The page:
Newspaper Archive of
Mountain Messenger
Lewisburg, West Virginia
June 6, 2015     Mountain Messenger
PAGE 3     (3 of 16 available)        PREVIOUS     NEXT      Full Size Image
PAGE 3     (3 of 16 available)        PREVIOUS     NEXT      Full Size Image
June 6, 2015

Newspaper Archive of Mountain Messenger produced by SmallTownPapers, Inc.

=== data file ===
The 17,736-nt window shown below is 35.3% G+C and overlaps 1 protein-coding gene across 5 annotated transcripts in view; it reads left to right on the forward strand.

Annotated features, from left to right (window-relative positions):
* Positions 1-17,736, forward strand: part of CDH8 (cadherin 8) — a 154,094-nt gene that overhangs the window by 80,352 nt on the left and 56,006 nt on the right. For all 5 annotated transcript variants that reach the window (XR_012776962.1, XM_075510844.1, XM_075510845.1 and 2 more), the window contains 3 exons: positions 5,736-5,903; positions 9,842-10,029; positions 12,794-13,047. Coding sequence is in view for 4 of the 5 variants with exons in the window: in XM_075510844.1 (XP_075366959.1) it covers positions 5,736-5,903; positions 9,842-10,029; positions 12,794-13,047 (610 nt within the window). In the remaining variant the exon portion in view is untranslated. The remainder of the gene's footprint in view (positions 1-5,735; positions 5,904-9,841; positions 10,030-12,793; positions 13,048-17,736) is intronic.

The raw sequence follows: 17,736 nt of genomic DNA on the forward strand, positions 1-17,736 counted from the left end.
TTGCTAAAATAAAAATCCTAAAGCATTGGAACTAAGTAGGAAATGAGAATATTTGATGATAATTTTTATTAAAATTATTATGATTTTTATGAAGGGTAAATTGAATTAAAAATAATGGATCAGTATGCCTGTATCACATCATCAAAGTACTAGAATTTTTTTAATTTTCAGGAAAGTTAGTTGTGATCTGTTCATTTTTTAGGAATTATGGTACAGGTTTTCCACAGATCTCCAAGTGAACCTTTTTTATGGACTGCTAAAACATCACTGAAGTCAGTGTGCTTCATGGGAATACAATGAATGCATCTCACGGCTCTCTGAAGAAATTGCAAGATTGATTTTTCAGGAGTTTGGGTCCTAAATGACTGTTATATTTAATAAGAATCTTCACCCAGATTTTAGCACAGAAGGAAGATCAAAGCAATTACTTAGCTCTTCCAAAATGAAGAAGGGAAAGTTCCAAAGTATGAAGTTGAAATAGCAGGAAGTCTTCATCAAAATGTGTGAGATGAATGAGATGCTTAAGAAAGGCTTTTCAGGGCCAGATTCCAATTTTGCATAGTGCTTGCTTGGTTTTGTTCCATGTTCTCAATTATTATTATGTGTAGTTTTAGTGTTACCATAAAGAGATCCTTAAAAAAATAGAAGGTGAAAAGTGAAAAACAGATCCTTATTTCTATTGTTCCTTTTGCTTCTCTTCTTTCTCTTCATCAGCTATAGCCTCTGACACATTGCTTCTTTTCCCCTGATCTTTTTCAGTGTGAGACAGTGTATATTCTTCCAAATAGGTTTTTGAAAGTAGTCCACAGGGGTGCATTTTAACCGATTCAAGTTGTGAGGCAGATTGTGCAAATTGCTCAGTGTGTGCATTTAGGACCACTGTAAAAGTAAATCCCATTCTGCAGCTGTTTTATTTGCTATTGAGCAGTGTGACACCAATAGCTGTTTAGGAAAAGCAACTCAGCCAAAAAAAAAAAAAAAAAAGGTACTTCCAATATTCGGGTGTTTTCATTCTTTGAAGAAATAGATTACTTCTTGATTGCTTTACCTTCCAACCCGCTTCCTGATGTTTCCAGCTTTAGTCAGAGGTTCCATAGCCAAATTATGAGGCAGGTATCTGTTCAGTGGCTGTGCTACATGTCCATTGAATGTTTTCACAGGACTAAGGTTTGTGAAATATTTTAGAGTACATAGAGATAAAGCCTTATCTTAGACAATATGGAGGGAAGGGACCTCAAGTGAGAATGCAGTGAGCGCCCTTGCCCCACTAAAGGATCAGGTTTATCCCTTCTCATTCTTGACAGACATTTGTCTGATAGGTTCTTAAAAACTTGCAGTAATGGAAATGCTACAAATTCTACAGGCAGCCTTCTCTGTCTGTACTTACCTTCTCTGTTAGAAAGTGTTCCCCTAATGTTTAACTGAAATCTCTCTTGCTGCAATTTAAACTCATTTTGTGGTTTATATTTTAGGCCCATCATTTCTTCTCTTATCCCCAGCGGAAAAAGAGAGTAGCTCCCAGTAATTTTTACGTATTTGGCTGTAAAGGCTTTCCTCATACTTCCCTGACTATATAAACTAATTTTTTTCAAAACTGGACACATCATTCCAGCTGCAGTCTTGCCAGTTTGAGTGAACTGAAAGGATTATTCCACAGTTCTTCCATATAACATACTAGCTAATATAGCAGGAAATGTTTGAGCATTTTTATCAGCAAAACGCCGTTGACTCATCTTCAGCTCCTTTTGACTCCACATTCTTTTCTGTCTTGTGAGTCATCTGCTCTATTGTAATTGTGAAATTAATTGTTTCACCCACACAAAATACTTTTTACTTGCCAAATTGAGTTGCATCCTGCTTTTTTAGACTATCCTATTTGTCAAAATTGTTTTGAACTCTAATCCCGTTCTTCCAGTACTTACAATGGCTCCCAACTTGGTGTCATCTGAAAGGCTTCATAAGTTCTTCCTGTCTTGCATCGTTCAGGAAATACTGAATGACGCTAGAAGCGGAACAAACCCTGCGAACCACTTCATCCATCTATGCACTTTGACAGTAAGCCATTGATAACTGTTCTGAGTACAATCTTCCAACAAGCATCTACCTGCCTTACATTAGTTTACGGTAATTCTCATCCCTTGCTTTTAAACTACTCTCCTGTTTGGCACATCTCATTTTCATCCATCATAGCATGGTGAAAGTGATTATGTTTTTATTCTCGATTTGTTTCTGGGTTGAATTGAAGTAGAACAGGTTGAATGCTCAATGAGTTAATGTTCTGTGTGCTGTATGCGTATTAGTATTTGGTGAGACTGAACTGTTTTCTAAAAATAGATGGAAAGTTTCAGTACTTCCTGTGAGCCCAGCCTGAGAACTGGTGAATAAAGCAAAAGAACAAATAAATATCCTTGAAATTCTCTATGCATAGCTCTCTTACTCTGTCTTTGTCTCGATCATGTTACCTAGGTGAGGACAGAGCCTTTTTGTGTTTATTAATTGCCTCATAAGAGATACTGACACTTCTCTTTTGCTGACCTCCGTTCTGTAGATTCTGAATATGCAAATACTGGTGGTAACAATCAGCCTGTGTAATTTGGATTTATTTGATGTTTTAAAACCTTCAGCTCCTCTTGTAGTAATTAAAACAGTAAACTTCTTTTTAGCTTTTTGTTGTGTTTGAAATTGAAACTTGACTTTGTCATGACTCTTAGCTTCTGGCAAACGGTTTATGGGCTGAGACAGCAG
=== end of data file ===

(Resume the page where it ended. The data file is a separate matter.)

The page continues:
Website © 2019. All content copyrighted. Copyright Information.     Terms Of Use.     Request Content Removal. fiefly. . . C&amp;O Railway Heritage Festival & Train Show in Clifton Forge, VA, Saturday, June 6, 10 a.m. - 5 p.m. Events, ex- hibits and entertainment at the C&O Railway Heritage Center, Clifton Forge School of the Arts - The Mill and Clifton Forge Library. Spon- sored by the VA Commission for the Arts, Town of Clifton Forge, AI- leghany County, AH Chamber of Commerce & Tourism. Admission by donation, $5 suggested. AHMH's June schedule American Heritage Music Hall at Island Park, 315 Monroe Avenue, Ronceverte (website: is a non- profit organization (Ref. IRS 501(c)3) and handicapped accessible. No alcohol and no smoking. All music nights schedule: door opens at 6 p.m., music starts at 7 to 10:30. Break at 8 p.m. for announcements and food. (Food & drinks supplied by the audience.) Tuesdays: June 9, 16, 23 and 30. Saturday, June 27: "Steele Country Band?' Mountain Transit Authority will be closed Friday, June 19, for driver training. Regular operations will resume Monday, June 22. Please call 304-872-5872 for schedule information. AA meetings are held at St. James Episcopal Church, 218 S. Court, Lewisburg at 7 p.m. on Monday, Wednesday and Friday, and Tuesday, Wednesday and Thursday at 12 noon. NarAnon meetings are held Wednesday evenings at 7 p.m. at St. James Episcopal Church, 218 South Court Street, Lewisburg. NarAnon is a 12-step support group for persons effected by someone else's addiction. Con- tact Susan at 304-646-6506 for more information. Weekly AI-Anon meeting is held every Thursday, 7-8 p.m. at Lewisburg United' Methodist Church. Enter at back door (Lee Street entrance). AI-Anon is a 12-step organization for family and friends of people with alcohol problems. For information call Sue at 304-646-6506 or Dee at 304-667-1766. College trips with High Rocks The Pocahontas Times Mountain Media Attending college or university is a big decision that most students will make. So many factors go into choosing a school and at High Rocks we think that the best way to decide if college is for you is to visit a few. We love helping students experience and explore colleges and universi- ties through our college trips. Our college trips integrate a variety of aspects that are important to the col- lege experience, including visiting the campus, meeting students, and learning about the community. We offer three-to-four college trips throughout the school year. Each year we base our trips on stu- dents' interests and feedback Our college trips are one weekend long and we visit anywhere from two- to-three colleges in an area. We ex- plore the campus, take tours, eat in the cafeteria, attend presentations, speak with students and advisors and most importantly we give the students opportunities to ask lots of. questions. On several occasions we visit High Rocks Alums at their col- leges. Our alums help us connect to the college on a more personal level, giving us tours of their favorite plac- es, talking about college life, and the community. This past year we have visited four different states and 10 colleges or universities, including West Virginia University, Berea Col- lege,. University of Kentucky, Uni- versity of Louisville, Chatham Uni- versity Shepherd College, Roanoke College, Bridgewater College, and James Madison University. Our college trips are open to girls, 7th tO 12th grade. If you know a girl that would be interested in par- ticipating in a college trip or joining High Rocks' or would like more in- formation about becoming a High Rocks girl, please contact Kendra Taylor at or 304-653-4891. For more informa- tion about High Rocks, please visit our website at www. (Submitted by Marlyn McClendon, Community Outreach Coordinator, HighRocks for Girls) Visiting Shepherd University with the help of High Rocks Acad- emy for Girls were: Lexie Ruckrnan (left), Casey Griffith and Jac- qualyn D'Angelo. (Photo courtesy of Kacie Parsons) Saturday, June 6 marks a day of honoring heritage of the Alleghany Highlands: A day of celebrating regional cultures Alleghany Highlands Heritage Day in Clifton Forge, VA, will begin with a lively kick-off by the Pennsylvania- based Celtic Martins on Friday, June 5, at 7 p.m. at the Masonic Amphitheater. Join in with this lively band winning the hearts of any audience. Tickets are $10 adult; $8 seniors/military, $5 stu- dents. The C&O Railway Festival & Train Show will start at 10 a.m. on Saturday, June 6, all other festivities will begin at 11 a.m. and end at 5 p.m. The event consists of over 100 arti- san demonstrations, exhibits, vendors and presentations: Also there will be continuous music throughout the day, gameS and experiential activities. It will include a wide variety of food vendors representing Irish, Scottish, English, Native American, soul food, German food complete with a German beer and Virginia cider garden, and baked goods sweet treats. Featured demonstrations include blacksmithing, felting, pottery, spinning and weaving, stained glass and fused glass, knit- ring, quilting, decorative painting, doll making and basket making, puppetry, wood carving, apple-butter making, and soap-making. Admission is free and there will be four entrance points to Heritage Day; one on Church and Conmercial Street, one on Church Street and Jefferson, one on the Masonic Amphitheater side of Smith Creek pedestrian bridge, and one at C&O Heritage Center. A bro- chure with the schedule of events and map will be provided at any of the en- trance points on the day of the event. For more information on the Historic Masonic Theatre and Masonic Amphi- theater and to view the Heritage Day Schedule of Events, visit www.his- There's something of interest to. ev- eryone, and our children and grand- children will learn much about the his- tory of their community. Mountain Messenger - The Weekend Paoer for the Greenbrier Valley Greenbrier Co. Police Blotter/Court Does On Tuesday, June 2, a Meadow Bluffman was sentenced to eight years in a West Virginia correctional facility and ordered by Judge Robert E. Rich- ardson at the Greenbrier County Courthouse to pay restitution in the amount of $105,659.75 for an indictment of one count of arson in the first degree. Joseph Keith Martin, 29, was credited with time served, which includes approximately 195 days of home confinement, 340 days at Southern Re- gional Jail, and an additional 60 days for the diagnostic evaluation that he underwent with the court approval. Richardson gave the defendant five years after his release date to pay back the large restitution amount. He also gave Martin.a 30-day period from the date of his sentencing to file a request to dispute the amount. According to Martin's October 2014 criminal indictment, on July 23, 2013, Martin set fire to a dwelling owned by Dylan R. Vanmeter after hav- ing spent the night drinking. He became angry when the owners of the resi- dence asked him to leave. He then allegedly set fire to the Rainelle home. Martin has the right to appeal both the sentencing and restitution amoun by filing requests with his attorney within 30 days of his sentencing date. Lewisburg Citizens Party candidates seek re-election Lewisburg Citizens Party candidates: John Manchester, Beverly White and Joseph Lutz Lewisburg Citizens Party can- didates John Manchester, Joseph Lutz and Beverly White announce that they are seeking re-election to the seats of mayor and city council in the June 9 Lewisburg Municipal Elections. John Manchester came to West Virginia in 1976 to attend grad school at WVU in Morgantown where he received his Masters in Ed- ucation in 1977. He graduated from Brown University (B.A., American Civilization) in 1975. He has served Lewisburg as its Mayor for the last 12 years. He served on Lewisburg City Council for two years before that and has also served as city ad- ministrator since 2006. He serves on the city'S finance, public works and public safety committees plus the planning commission. He was named Mayor of the Year in West Virginia 2011-12 and was elected President of the West Virginia Mu- nicipal League 2013-14. He was awarded 'the Certificate of Highest Merit by the WVU Local Govern- ment Leadership Academy in 2006. In 2012, he received the statewide Chuck Chambers Public Service Award from the West Virginia Envi- ronmental Council. Manchester currently serves as President of the Board of Region 4 Planning and Development Council and has served as President of the boards of Greater Greenbrier Cham- ber of Commerce (two terms), Carn- egie Hall, Inc, Greenbrier Episcopal School and Greenbrier Commu- nity Services Council. He currently serves on the boards of Greenbrier County Convention and Visitors Bu- reau and America in Bloom. He is married to Connie Manches- ter and they have one daughter. "It has been my honor to serve the people of Lewisburg. It has been a special privilege to be able to work with the wonderful people I am sur- rounded by-city council members, members of our boards and commis- sions and the numerous volunteers who make this community special," Manchester says. "I would like to serve one more term to complete the important projects we have under- way, especially at the water plant, in public works and for the fire depart- ment," he adds. Joseph Lutz grew up outside Buf- falo NY. He earned his Associate's Degree in Forestry from Paul Smith's College in upstate New York. He joined the United States Air Force as an Airman in 1974 and served 20 years, retiring as a Major. He worked six years as a Medical Service Technician and then as a Physician Assistant. His Physician Assistant degree is from the Univer- sity of Oklahoma. In April 1995, he took a position with Greenbrier Phy- sicians Inc. where he still works. His duties include Primary Care, Inter- nal Medicine, and care of the physi- cally and mentally handicapped in the area through ResCare. Lutz is a very active member of St. James Episcopal Church having served on the Vestry as Jr. Warden, (taking care of the building and grounds). He helped establish the adult education program. He is a trained Steven Minister trainer and has a certificate from the University of the South completing the program Education for Ministry. Lutz is one of the founders of Greenbrier Episcopal School hav- ing served twice as its president of the Board of Trustees and remains on the Board. He has also served as Assistant Scoutmaster for Boy Scout Troop 6. He volunteers for the Greenbrier Chorale and Green- brier East High Schooi choir. He is married to Barbara Lutz and has five children and three grandchildren. He has served on Lewisburg City Council for the last four years, serves on the Finance Committee and is Chair of the Public Safety Committee. "I look forward to serving the citi- zens of Lewisburg for another four years and helping us maintain the safe, beautiful and vibrant city we all enjoy," Lutz says. Beverly White is a lifelong resi- dent of Lewisburg, a proud mother of two and grandmother of three. She is very active in her church, John Wesley United Methodist, and enjoys Volunteering at the Lewis- burg Food Locker and Greenbrier Valley Theatre. She works for TLP of West Virginia, Inc. and the Lewis- burg Children's Emergency Shelter. She enjoys working with teenagers and the elderly. White has been on Lewisburg City Council for 12 years. During that time she has served on the Finance Committee. She served as chair of the Parks Commission for many years and most recently has been serving as chair of the Public Works Committee, having been on that committee for many years. "I would like to be re-elected to city council so we can keep moving Lewisburg forward and build on the successes that have made Lewisburg the model for communities around the state, White says. Manchester, Lutz and White are proud of the many awards and rec- ognitions that have been given to Lewisburg over the last several years including being named "Cool- est Small Town in America 2011" by Budget Travel, being ranked #3 "America's Favorite Towns" by Travel and Leisure in 2014, being ranked "Best Town for the Arts" and" Best Town to Retire" by WV Living in 2014 and receiving WV Municipal League All Star Awards for Enrichment initiatives for nine consecutive years (2005-2014). One of their goals for the next four years is to build on these successes so that Lewisburg maintains its quality of life for residents and visitors alike. They remind voters that early vot- ing is being held in the Recorder's Office in city hall June 1-6 and that voting on election day, June 9, will be conducted in council chambers on the first floor of city hall, June 6, 2015 3A Greenbrier County Magistrate Court Convictions Erin L. W. Ambler, Pence Springs, shoplifting, NC, fine $50, rest. 0 - merchandise recovered by WalMart Gerald W. Skeens, Ronceverte, DUI, fine $200, jail 2 days Hannah B. Holliday, Lewisburg, petit larceny, fine $75 John J. Jackson, Detroit, MI, failure to keep right, NC, fine $15 Mary Brady, Lewisburg, distracted driving, NC, fine $100 Sammy D. Terry, Hinton, (1) defective equipment, NC, fine $15; (2) im- proper registration, fine $25 Eric Kemp, Ashvitle, NC, distracted driving - cell phone, fine $100 Joseph Morgan, Frankford, possession of prescription medication, fine $100 Joseph Morgan, Frankford, driving suspended - 2nd, fine $100 Frank Byers, Jr., Stuart, FL, seatbelt violation, fine $25 Sarah E. Beale, Lewisburg, distracted driving, NC, fine $100 Melvin L. Honaker, Ronceverte, domestic battery, fine $50, jail 3 months - suspended - 12 months unsupervised probation Raymond Dunbar, White Sulphur Springs, seatbelt violation, NCP, fine $25 Ellen M. Martin, Rainelle, (1) battery, jail 6 months; (2) domestic battery, jail 4 months - credit for time served - 12 months unsupervised probation Carey Vest, Asbury, possession <15 grams marijuana, fine $100 Steven Johnson, Quinwood, possession controlled substance, fine $300 DeMaris Williams, Poughkeepsie, NY, no operators, fine $25 Lon Allen Martin II, Rupert, (1) battery on officer, fine 0, jail 2 months - suspended - 8 months unsupervised probation; 3 months day report to run concurrent with unsupervised probation; (2) domestic battery, fine 0, jail 3 months; (3) shoplifting, fine $I00, rest. $75.92 William M. Hensley, Sinks Grove, seatbelt violation, fine $25 Patricia Clatterbuck, White Sulphur Springs, seatbelt violation, NC, fine $25 Kenneth Bragg, White Sulphur Springs, seatbelt violation, fine $25 Jason P. Lemons, Ronceverte, petit larceny, NC, fine $100, jail 4 months - suspended - 12 months unsupervised probation Gasper E. Sims, Rupert, domestic battery, NC, fine $100, jail 10 days - suspended -8 months unsupervised probation Keith S. Foster, Dayton, OH, speeding, NC, fine $20 Waker H. Reynolds, Jr., Ronceverte, distracted driving, NC, fine $100 Jamie Lee Crowe, Alderson, speeding, fine $8 Bryan Fitzwater, Meadow Bridge, seatbelt violation, fine $25 Ernest Gene Jarrey, Union, seatbelt violation, fine $25 Shane A. Snedegar, Pickaway, distracted driving - cell phone, fine $100 David B. Paulin, Lewisburg, speeding, NC, fine $26 Morgan Edward Talia, Leslie, seatbelt violation, fine $25 Send letters & comments to: Mountain Messenger, P.O. Box 429, Lewisburg, WV 24901 Call 304-647-5724 or fax 304-647-5767 Lewisburg Farmers Market 8:30 to 1:00, each SATURDAY at the United Methodist Church parking lot ii STRAWBERRIES GALORE!l!!! And to celebrate the Market is featuring" FREE STRAWBERRY SHORTCAKE Despite the challenges presented by the weather, it's turned out to be a great year for strawberries. So join us in enjoying some strawberry shortcake ( glu- ten free available), buy some berries to take home, and put in your order for making jam (picked to order and delivered to LEWISBURG during the week). While we're on the subject, did you know that strawberries are #2 on the "Dirty Dozen Plus" list of the-produce with the highest pesticide loads? The "Shoppers Guide to Pesticides in Produce - 2014" compiled a list based on government statistics of the produce t.hat you should either buy organic or grow yourself to avoid heavy pesticide contamination. The list may surprise (and, hopefully, annoy) you. Starting with the worst: apples, strawberries, grapes, celery, peaches, spinach, sweet bell peppers, imported nectarines, cucumbers, cherry tomatoes, imported snap peas, potatoes, hot peppers, and blueberries. Cheap commercially grow produce may NOT be the bargain you thought it was. These are all nutritious and valuable foods and should definitely be included in your diet. But if you can only afford to buy some organically grown produce, put these on your list. And even at a farmers market, get in the habit of ask- ing the vendor what they used on the products you buy. There are products approved for organic production, but they are expensive and not all vendors use them. But no need to worry about the strawberries in the FREE STRAW- BERRY SHORTCAKE this SATURDAY! They are organically grown, local, fresh and delicious. Try adding strawberries to your salad to go with some chicken, lamb, pork or beef. And take home some delicate Persian cookies to accompany them for dessert. And hang around to enjoy traditional string band music starting at 11:00. We proudly accept SNAP and are pleased to be part of the SNAP Doubling Program. See our Market Manager, Audrey, for details. BUY FRESH! BUY LOCAL! SHOP WEST VIRGINIA STORES & PRODUCTS